Unlike many other online multiplayer games, Rust doesn’t give players any control over what their character looks like. Instead, it randomly generates a set of features and ties them permanently to the player’s Steam account. This means that, even if they leave the game, their character will look the same when they return. It’s a fitting choice, given how primal the world of the survival-based Rust is. Just as in real life, Rust doesn’t let you choose what you want to look like, but instead spits you out naked into its world with a body you had no say in, and tells you to deal with it.
Unfortunately, when the game originally released, characters were limited to white men. In an update released in March of 2015, though, the game sought to widen its diversity by adding unique skin tones and facial features to its character randomizer. Now a more recent update has added women to the game as well, meaning that some male players may have to come to grips with playing as a gender that does not match their own, something women had already been dealing with since launch.
The response to the new update has been divisive, similar to the backlash the game experienced when it introduced multiple races last year. Back then, certain white players took to Steam reviews and social media to show dissatisfaction with suddenly having to play as black or Asian characters without choice. However, players of color at the time noted that not just Rust, but hundreds of games had been forcing them to play as white characters for years. “There’s an interesting bit of comeuppance there in getting players who are white to sort of experience what it’s like for everyone else who doesn’t get to choose,” said Kill Screen founder Jamin Warren in an episode of PBS Game/Show. “I think it’s an awesome experiment and I hope they continue with it.”
Continue with it, they have. Now that the game has added women as well, the developers have taken to their devlog to explain their reasoning behind the update. “We understand that you may now be a gender that you don’t identify with in real-life,” writes Rust developer Craig Pearson. “We understand this causes you distress and makes you not want to play the game anymore.” However, he then counters this by noting that this was the situation female players were already contending with. “Technically nothing has changed, since half the population was already living with those feelings. The only difference is that whether you feel like this is now decided by your SteamID instead of your real life gender.”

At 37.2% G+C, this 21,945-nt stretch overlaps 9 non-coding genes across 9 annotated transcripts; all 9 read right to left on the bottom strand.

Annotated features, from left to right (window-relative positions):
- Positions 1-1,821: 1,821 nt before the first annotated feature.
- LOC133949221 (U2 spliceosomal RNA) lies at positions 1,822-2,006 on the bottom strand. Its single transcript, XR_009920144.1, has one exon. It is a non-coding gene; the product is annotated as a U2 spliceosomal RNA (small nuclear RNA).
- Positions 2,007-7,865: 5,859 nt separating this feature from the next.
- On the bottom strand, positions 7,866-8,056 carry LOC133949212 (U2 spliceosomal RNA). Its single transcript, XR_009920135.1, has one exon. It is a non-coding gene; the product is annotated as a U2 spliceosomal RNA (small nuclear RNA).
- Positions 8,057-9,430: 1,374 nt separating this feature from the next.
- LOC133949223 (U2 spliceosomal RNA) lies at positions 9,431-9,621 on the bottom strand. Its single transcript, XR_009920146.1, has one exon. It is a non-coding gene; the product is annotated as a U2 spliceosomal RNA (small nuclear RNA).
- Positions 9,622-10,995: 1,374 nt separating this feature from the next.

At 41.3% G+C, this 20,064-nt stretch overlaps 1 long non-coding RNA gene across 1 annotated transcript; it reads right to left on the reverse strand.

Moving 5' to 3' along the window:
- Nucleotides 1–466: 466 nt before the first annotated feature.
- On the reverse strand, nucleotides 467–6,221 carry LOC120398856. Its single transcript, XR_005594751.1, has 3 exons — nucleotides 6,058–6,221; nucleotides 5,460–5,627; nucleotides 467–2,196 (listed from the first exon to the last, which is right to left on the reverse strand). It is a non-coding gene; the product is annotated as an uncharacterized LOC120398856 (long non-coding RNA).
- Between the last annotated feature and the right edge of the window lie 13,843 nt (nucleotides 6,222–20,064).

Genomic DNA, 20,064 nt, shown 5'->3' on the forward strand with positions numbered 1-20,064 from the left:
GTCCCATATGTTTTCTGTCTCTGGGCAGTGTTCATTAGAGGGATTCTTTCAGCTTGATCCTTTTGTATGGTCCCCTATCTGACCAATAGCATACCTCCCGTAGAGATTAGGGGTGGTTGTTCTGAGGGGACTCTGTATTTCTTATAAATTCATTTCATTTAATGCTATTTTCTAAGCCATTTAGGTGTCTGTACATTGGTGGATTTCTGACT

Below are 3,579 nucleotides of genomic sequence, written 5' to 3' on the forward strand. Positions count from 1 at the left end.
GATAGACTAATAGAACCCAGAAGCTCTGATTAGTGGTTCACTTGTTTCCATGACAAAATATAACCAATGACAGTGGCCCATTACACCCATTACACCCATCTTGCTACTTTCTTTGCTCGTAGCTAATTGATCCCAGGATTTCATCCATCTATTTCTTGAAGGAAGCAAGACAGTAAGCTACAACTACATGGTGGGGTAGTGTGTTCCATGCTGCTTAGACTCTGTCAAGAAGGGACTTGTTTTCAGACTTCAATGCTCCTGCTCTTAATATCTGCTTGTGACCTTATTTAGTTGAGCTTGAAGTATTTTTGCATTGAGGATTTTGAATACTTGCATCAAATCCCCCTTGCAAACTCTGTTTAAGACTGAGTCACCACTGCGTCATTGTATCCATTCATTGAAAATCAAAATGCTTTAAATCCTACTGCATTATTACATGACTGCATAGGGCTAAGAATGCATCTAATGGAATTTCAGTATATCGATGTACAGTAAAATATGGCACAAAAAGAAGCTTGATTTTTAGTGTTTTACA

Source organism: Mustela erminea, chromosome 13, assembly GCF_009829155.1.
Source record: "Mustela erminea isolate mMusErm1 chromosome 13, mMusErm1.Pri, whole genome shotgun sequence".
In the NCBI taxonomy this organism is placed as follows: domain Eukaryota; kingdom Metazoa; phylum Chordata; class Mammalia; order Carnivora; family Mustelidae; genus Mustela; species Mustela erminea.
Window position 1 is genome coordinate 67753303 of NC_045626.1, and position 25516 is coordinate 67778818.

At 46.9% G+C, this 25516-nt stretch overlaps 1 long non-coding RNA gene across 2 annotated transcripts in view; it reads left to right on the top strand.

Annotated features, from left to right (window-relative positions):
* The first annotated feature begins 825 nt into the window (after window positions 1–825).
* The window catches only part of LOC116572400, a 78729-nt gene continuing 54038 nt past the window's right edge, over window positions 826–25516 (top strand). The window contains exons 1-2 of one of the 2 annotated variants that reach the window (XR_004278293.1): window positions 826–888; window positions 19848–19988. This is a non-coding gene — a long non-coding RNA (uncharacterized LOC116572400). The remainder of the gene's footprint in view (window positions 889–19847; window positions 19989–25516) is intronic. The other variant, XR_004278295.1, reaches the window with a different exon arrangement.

When Eurogamer asked Rust‘s lead developer Garry Newman if there would be any wiggle room for periodically changing a character after assignment, he responded by saying “No wiggle room…You are who you are.” Again, this is in line with Rust’s existing “life is unfair, deal with it” aesthetic. It also helps draw attention to how often women must settle for playing male characters, even in games that pride themselves on openness, such as The Witcher 3 (2015)—in which you’re a man for the majority of the game—and The Legend of Zelda series. If male players become upset that they now must play as women, that seemingly only strengthens the argument for more female protagonists in games as a whole.
For me, as a transgender woman, however, the addition of gender to the game—and how it is assigned—represents something else entirely. Like Rust players who are uncomfortable playing as a character who does not match their real-life gender identity, I spent the first 20 years of my life feeling extreme discomfort over the gender I was assigned at birth. Despite my urging that I was not a man, I was forced to live outwardly as such, complete with all the social expectations that come with doing so, until I was finally able to go to college and begin hormone therapy without needing permission. There was no bargaining with my family, and my teen years felt like they would never end as I woke up every morning increasingly disgusted with myself and helpless to slow my puberty.
Ironically enough, one of the only comforts I had at the time was within games that let me play as a woman. It wasn’t much, but by playing female characters in online multiplayer games like Star Wars: Galaxies (2003) and World of Warcraft (2005), I was able to explore my burgeoning trans identity in a safe environment. In other words, when my life inside the real world was hell, I turned to virtual worlds to offer me some small amount of comfort. Conversely, Rust is now asking those that find the real world comfortable to experience a virtual world that is not. In forcing some players into a gender that may not match their actual gender identity, Rust may be the first MMO to allow its cisgender players to understand some small portion of what it might be like to be transgender.